Nurse manager James Ang, 31, loves jamming with his colleagues. Now, he can rock with them without leaving his workplace.
His employer, Tan Tock Seng Hospital (TTSH), created a studio on its premises two years ago for staff jam sessions before or after their shifts.
He says: "We always feel physically recharged after jamming. Sometimes, our sessions turn into peer support sessions and I also get to mingle with staff of all ranks and ages from other departments."
Once the enviable perk of working on private companies' high-tech "campuses" (yes, Google, we are talking about you), creative and thoughtful staff facilities are becoming almost de rigueur in public institutions.
Public hospitals, polytechnics and other agencies are providing staff with imaginative recreational facilities and parent-friendly spaces in a bid to fine-tune employees' work-life balance. Besides TTSH's jamming studio, other institutions have karaoke rooms, childcare centres, lactation rooms and staff lounges overflowing with free snacks and drinks.
Human resource experts say public institutions are introducing them to attract and retain talent, especially young workers. TTSH's studio, for example, has a guitar, drum set, two electric keyboards and percussion instruments donated by current and former staff.
Staff lounges in public institutions are sprucing up their features. One of TTSH's lounges, built last year, has a pool table, three Internet kiosks and a 32-inch TV that airs paid sports channels.
At Ngee Ann Polytechnic, its 2,200 sq ft staff lounge offers a free flow of beverages including espresso, hot chocolate, macchiato and green tea. The polytechnic also has a 1,055 sq ft recreation room with facilities for pool, karaoke, table soccer, Scrabble and board games.
Says social media manager Ronald Wan, 30, who plays pool, table soccer and sings karaoke in the recreation room once a week during his lunch break: "Singing helps me and my colleagues de-stress and get to know one another better. It's great for bonding."
Staff at most polytechnics can make use of existing facilities for students, including swimming pools, beach volleyball courts, rock climbing walls, and badminton and tennis courts.
Most institutions also have lactation rooms and at least three hospitals have childcare centres onsite or nearby. Ms Valerie Goh, a senior medical social worker at KK Women's and Children's Hospital (KKH), sends her two-year-old son and four-month-old daughter to a childcare centre - exclusively for children of the hospital staff - across the road from her workplace.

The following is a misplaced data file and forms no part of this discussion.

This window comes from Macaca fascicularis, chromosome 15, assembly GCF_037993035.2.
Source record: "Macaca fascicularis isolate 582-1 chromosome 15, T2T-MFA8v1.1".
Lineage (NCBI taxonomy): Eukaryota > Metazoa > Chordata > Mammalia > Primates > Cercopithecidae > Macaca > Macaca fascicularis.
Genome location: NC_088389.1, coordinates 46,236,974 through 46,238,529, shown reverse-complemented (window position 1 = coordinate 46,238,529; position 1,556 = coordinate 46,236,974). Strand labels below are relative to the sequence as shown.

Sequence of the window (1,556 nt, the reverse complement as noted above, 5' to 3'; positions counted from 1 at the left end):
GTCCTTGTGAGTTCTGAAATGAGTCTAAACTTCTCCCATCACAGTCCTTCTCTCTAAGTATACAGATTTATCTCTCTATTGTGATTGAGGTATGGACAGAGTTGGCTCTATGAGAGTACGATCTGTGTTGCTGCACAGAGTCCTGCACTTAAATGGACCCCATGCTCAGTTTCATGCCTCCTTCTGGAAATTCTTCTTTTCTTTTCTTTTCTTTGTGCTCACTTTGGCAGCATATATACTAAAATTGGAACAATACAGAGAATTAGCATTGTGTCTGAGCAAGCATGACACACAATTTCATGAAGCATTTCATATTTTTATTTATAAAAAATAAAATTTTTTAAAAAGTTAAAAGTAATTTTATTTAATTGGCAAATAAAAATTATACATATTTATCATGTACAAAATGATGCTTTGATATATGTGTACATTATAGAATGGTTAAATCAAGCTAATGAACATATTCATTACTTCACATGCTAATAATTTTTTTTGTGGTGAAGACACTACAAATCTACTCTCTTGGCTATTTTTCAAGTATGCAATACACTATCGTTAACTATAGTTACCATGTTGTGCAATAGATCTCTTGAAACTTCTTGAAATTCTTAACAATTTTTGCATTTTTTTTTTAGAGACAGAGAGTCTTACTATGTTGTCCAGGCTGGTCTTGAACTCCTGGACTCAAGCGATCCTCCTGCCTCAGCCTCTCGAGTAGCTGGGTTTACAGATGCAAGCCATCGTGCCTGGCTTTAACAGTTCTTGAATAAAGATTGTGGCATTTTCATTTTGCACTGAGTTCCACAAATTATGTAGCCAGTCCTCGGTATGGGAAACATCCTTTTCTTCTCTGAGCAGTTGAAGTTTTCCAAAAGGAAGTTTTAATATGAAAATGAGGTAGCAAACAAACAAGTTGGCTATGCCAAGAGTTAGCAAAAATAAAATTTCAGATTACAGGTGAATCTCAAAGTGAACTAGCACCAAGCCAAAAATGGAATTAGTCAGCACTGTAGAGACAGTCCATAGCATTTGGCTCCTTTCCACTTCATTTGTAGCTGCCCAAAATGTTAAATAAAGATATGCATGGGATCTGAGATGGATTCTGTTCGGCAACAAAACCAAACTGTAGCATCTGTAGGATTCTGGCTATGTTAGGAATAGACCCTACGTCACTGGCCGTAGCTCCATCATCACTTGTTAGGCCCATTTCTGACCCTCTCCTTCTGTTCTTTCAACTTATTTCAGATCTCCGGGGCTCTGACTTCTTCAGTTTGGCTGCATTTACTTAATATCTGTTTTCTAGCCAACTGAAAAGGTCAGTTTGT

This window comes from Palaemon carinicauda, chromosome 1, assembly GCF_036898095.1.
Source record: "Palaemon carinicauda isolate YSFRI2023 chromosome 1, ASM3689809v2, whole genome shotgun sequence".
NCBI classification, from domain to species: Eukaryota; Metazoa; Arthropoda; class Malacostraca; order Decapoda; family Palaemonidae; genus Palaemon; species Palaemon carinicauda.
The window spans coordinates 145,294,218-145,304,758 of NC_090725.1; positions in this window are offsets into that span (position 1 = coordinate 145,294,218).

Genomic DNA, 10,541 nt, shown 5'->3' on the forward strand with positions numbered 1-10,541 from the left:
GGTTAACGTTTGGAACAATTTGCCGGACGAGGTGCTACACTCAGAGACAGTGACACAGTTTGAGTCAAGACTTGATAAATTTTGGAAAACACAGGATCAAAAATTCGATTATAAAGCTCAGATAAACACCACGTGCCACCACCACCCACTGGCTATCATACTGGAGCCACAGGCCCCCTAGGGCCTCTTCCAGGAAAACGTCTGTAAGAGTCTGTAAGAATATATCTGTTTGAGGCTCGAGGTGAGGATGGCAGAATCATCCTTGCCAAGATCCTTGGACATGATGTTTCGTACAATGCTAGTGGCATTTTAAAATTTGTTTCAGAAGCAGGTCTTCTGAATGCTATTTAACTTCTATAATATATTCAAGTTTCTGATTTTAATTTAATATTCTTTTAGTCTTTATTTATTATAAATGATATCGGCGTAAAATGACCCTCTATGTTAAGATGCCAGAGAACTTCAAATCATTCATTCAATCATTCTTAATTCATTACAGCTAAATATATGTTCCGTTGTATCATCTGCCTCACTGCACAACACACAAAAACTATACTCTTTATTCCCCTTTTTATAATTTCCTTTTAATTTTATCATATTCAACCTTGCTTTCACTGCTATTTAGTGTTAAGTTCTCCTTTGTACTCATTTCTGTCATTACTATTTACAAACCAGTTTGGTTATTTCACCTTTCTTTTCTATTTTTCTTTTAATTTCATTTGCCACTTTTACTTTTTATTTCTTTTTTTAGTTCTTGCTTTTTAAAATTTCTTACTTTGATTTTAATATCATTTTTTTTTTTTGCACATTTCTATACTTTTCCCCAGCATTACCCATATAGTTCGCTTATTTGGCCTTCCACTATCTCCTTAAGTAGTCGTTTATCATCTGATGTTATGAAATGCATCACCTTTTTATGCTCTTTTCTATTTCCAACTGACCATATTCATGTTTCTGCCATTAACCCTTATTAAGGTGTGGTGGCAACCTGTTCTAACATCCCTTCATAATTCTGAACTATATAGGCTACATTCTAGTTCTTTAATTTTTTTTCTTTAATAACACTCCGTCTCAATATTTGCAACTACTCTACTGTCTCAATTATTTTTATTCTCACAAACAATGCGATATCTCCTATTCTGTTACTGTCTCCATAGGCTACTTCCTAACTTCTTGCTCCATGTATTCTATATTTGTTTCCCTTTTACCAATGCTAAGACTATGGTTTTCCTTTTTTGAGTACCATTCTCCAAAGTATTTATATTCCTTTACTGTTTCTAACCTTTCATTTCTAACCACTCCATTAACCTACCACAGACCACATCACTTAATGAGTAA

The 30-year-old also uses the hospital's lactation room two or three times a day. This room has five cubicles equipped with breast pumps, as well as steam sterilisers, refrigerators, sinks and storage cabinets.
Says Ms Goh: "The room saves me the hassle of having to bring a breast pump and accessories to and from work daily. I also feel more at ease knowing my children are nearby."
The Public Service Division, which oversees human resource policies for the civil service, says of the work-life facilities in public agencies: "These help to sustain healthy lifestyles, healthy minds and healthy relationships at the workplace, providing a nurturing and caring work environment for our public officers.
"Ultimately, a happy workforce will give its best at work to better serve the public."
The National Environment Agency's office in Scotts Road has do-it-yourself health corners, with blood pressure monitors, weighing machines and eye charts. Ms Tanlyn Liaw, 33, a senior executive in the agency's customer and quality service department, uses these facilities every two months to keep track of her weight and blood pressure. She says: "Doing a health check at work helps me keep my weight in control."
Human resource experts say having such work-life facilities are part of the public institutions' bid to attract talent and keep them happy. Private companies are known to have more lavish facilities, including massage chairs, jackpot rooms, diners and even spas.
Mr Erman Tan, 50, president of the Singapore Human Resources Institute, says: "Facilities are one way to attract and retain talent, especially Gen Y staff. This is the generation who would spend money to enjoy such facilities outside of the office."
Indeed, says Mr Dominic Tung, 46, manager for human resource wellness at TTSH: "Our work-life initiatives enhance our competitiveness to attract talent. They also have a positive impact on a staff member's decision to remain with an employer."
But experts say that, compared to private companies, public institutions tend to be more careful about splashing out on facilities as they are funded - fully or partially - by taxpayers' money.
Says Mr Joshua Yim, 50, chief executive officer of human resource consultancy Achieve Group: "They certainly would not want to be so ostentatious and become the talk of the town in a negative way."
Mr Ronald Lee, 61, managing director of PrimeStaff Management Services, adds that facilities are "non- critical expenditure" and excessive spending can attract unwelcome criticism from the public.
Workers in public institutions nevertheless have their wishlists of facilities they hope to see at work.
Mr Sheikh Zamil, 35, an operations executive with TTSH, wants arcade machines "to play and destress during lunch and/or after work".
Ms Sarah Lim, 28, a publications executive with Ngee Ann Polytechnic, wants sleeping pods "where people can take 20-minute power naps and feel recharged for work in the afternoon".